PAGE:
Who Is To Be Served?

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Christians often ask: Who are we to help? Who am I to serve? That is obvious. In the parable of Jesus in Luke 10: 30-37 on the Good Samaritan, the Good Samaritan served the person in need who was in his path. Now the Samaritan obviously had the Spirit of Christ in him, because he felt compassion for the wounded man who had been set upon by thieves. The Samaritan answered the call of the spirit of Christ within him, as all of us ought to do, and helped the wounded man as best he could with what he had. Who did the Samaritan help? He helped the person in his path who needed help.

The Good Samaritan let himself be led by the Spirit of Christ within him. There is the Spirit of Christ in all of us to some degree. Some will not answer it. Some will suppress it. Some will go out of their paths not to answer the universal Spirit of Christ calling out within them just as the priest and the Levite refused. They crossed the street to avoid helping. They were probably not bad persons, but ordinary persons frustrating grace within them to be off and about their ordinary busy day. Their sense of compassion and grace had probably been dulled or ground down by the daily grind of commercial life.

There is that Spirit of Christ inside of us that sometimes we lose. Even the best of us at times lose it., Sometimes we are deaf to it. Sometimes we repress grace; yes, sometimes we suppress those calls of grace within ourselves struggling to break free from the selfishness of the flesh. Anyway we can “frustrate” grace. But our better actions show grace honored and compassion indulged in a practical manner that does not render compassion weak, sentimental or effete.

Our actions show grace when we do undeserved good things to aid others. Grace is something others may NOT rightly merit or be deserving of. But the Samaritan’s good action, as part of God’s grace reflected by us, did not consider whether the wounded man deserved help. It considered only the wounded man’s need for help. The Samaritan’s help did not consider: Is this person deserving and other self-righteous grumbling and patent nonsense!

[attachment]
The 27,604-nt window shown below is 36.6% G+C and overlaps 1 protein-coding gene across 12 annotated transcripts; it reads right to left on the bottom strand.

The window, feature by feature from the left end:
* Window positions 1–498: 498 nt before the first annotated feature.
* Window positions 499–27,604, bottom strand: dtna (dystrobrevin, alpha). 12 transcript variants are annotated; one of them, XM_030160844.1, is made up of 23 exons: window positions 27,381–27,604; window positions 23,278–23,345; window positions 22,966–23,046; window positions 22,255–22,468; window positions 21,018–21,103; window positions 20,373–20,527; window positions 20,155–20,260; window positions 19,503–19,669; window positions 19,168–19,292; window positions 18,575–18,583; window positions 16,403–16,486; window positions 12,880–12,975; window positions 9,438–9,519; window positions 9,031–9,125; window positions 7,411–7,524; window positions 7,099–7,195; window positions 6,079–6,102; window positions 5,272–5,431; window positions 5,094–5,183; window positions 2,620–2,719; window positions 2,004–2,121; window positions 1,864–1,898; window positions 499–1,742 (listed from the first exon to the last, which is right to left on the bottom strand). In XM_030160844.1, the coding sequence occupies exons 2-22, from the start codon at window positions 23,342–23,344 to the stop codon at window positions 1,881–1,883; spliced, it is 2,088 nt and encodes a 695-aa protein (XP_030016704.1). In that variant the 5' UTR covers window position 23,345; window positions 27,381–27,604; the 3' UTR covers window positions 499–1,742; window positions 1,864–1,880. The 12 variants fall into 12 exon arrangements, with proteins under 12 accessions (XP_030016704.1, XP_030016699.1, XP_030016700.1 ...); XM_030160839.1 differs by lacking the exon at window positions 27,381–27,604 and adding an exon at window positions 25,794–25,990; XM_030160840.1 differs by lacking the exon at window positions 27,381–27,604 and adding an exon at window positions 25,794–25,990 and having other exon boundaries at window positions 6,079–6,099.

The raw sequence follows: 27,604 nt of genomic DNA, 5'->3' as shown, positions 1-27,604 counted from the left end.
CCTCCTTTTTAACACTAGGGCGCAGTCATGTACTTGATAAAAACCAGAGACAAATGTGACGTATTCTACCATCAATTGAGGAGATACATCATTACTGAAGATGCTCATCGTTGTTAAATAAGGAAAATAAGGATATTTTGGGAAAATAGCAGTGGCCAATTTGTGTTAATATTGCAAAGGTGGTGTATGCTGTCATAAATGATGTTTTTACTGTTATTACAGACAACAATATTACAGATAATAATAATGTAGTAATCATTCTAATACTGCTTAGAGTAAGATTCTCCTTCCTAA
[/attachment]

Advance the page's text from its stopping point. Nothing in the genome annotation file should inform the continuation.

Too often Christians become involved in irrelevant issues like, Does this person deserve help? Who deserves what is the business of God the Father talking it over with God the Son. In the meantime we as Christians are bid to do good to everyone according to their needs, not their color, not their class, not their nationality, not their social position, not their intelligence, not their schooling, not their sins, and not if their morals have slipped and they have a troubled past. But we are created with the universal spirit of Christ in us all to some degree, and we see Christ’s spirit clearly among the rhythms of our natures when the Good Samaritan’s compassion comes forth to minister to an unknown person.

Now the Good Samaritan, it should be recalled, was one of a people the Jews considered of an inferior race and an heretical religious persuasion. God is showing us in the spiritual nobility of the supposedly inferior Samaritan that Christ is in all persons, even those thought second best in this world. But what does the ignorance of this world know, particularly among those denying the existence of God, of the universal spiritual rhythms of Christ that Nature’s God has implanted in every human?

The parable also shows us that those who were “frustrating grace,” were the Levite and the priest, those among the higher and more educated groups of Jewish society. It was the lowly Samaritan, one of those widely looked down upon, who had the true religious faith marked by a good heart that was through grace listened to. Do not bother me with nonsense like, “Who do I serve?” Serve the senior citizen next door, the community committees that have good causes, the churches that need your help, the lonely people whom no one would take care of. Whom no one would serve is one of those Christians should serve. Are we not the emissaries of Jesus? Answer the Christ Spirit within you. Respond to the impulses of grace.

Be sure the Divine Providence of God has placed some of those who need serving in your path. I have no doubt it was the Divine Providence of God that placed the wounded man in the path of the Good Samaritan. True, it was an experience both the Samaritan and the wounded man would no doubt have not undergone.

The Samaritan would have rather been on his business trip. The wounded man would certainly have preferred not to be set upon by thieves. But God creates unities in this world. He places the man who needs help in the path of those who can help. It is this way we are tested in our spiritual life, and in this way we spiritually grow. It is the same way the child is given to each mother. They need each other. Through unity in need and answer, we develop.

Of course I am sure the call of grace, the light of grace, and response to the Spirit of Christ, inside of us will never come at the most convenient times I suggest Christ comes at the most inconvenient of times. It will be at the worst of times, not the best of times.

We do not make appointments for our convenience with God, but God works at Times Appointed. The leaves fall when the seasons appoint. God works in seasons of grace according to rules we cannot always understand and certainly do not know. But who are you to dictate to God when and where He shall have need of you? He determines the time for your adventures in grace that will help you grow. But do not look for Exotica. Look for the need in your path.

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Dr. James MacLeod may be contacted through the Neill Macaulay Foundation.